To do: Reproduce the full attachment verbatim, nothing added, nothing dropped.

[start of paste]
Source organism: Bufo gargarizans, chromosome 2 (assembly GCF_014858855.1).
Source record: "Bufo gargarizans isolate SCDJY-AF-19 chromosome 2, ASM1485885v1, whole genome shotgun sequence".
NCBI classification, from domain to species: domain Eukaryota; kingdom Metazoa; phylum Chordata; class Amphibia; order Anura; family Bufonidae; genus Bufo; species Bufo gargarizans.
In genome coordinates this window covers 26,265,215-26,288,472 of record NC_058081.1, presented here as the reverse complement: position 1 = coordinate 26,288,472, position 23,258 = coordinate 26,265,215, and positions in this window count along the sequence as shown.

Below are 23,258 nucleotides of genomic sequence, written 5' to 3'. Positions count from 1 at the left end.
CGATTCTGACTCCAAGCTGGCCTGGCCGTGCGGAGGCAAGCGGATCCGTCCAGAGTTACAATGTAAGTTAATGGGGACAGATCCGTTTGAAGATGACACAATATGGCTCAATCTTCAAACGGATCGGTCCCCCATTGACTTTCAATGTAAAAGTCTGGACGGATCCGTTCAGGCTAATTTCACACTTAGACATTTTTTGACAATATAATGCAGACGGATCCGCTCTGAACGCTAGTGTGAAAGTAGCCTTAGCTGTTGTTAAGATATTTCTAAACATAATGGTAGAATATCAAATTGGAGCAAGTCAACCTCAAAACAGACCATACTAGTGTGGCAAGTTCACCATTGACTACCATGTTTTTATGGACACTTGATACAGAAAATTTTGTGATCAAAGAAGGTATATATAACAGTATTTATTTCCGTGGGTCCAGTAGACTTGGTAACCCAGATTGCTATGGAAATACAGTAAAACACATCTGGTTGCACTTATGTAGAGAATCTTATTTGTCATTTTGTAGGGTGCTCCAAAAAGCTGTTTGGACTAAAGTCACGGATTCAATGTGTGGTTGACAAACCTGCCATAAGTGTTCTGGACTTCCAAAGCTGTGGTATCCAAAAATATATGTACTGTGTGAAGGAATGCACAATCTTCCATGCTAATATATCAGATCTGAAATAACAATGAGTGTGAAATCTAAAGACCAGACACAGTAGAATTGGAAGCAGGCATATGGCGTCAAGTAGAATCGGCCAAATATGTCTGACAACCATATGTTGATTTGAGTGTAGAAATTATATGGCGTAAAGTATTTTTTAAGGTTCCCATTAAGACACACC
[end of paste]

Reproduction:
Source organism: Bufo gargarizans, chromosome 2 (assembly GCF_014858855.1).
Source record: "Bufo gargarizans isolate SCDJY-AF-19 chromosome 2, ASM1485885v1, whole genome shotgun sequence".
NCBI classification, from domain to species: domain Eukaryota; kingdom Metazoa; phylum Chordata; class Amphibia; order Anura; family Bufonidae; genus Bufo; species Bufo gargarizans.
In genome coordinates this window covers 26,265,215-26,288,472 of record NC_058081.1, presented here as the reverse complement: position 1 = coordinate 26,288,472, position 23,258 = coordinate 26,265,215, and positions in this window count along the sequence as shown.

Below are 23,258 nucleotides of genomic sequence, written 5' to 3'. Positions count from 1 at the left end.
CGATTCTGACTCCAAGCTGGCCTGGCCGTGCGGAGGCAAGCGGATCCGTCCAGAGTTACAATGTAAGTTAATGGGGACAGATCCGTTTGAAGATGACACAATATGGCTCAATCTTCAAACGGATCGGTCCCCCATTGACTTTCAATGTAAAAGTCTGGACGGATCCGTTCAGGCTAATTTCACACTTAGACATTTTTTGACAATATAATGCAGACGGATCCGCTCTGAACGCTAGTGTGAAAGTAGCCTTAGCTGTTGTTAAGATATTTCTAAACATAATGGTAGAATATCAAATTGGAGCAAGTCAACCTCAAAACAGACCATACTAGTGTGGCAAGTTCACCATTGACTACCATGTTTTTATGGACACTTGATACAGAAAATTTTGTGATCAAAGAAGGTATATATAACAGTATTTATTTCCGTGGGTCCAGTAGACTTGGTAACCCAGATTGCTATGGAAATACAGTAAAACACATCTGGTTGCACTTATGTAGAGAATCTTATTTGTCATTTTGTAGGGTGCTCCAAAAAGCTGTTTGGACTAAAGTCACGGATTCAATGTGTGGTTGACAAACCTGCCATAAGTGTTCTGGACTTCCAAAGCTGTGGTATCCAAAAATATATGTACTGTGTGAAGGAATGCACAATCTTCCATGCTAATATATCAGATCTGAAATAACAATGAGTGTGAAATCTAAAGACCAGACACAGTAGAATTGGAAGCAGGCATATGGCGTCAAGTAGAATCGGCCAAATATGTCTGACAACCATATGTTGATTTGAGTGTAGAAATTATATGGCGTAAAGTATTTTTTAAGGTTCCCATTAAGACACACC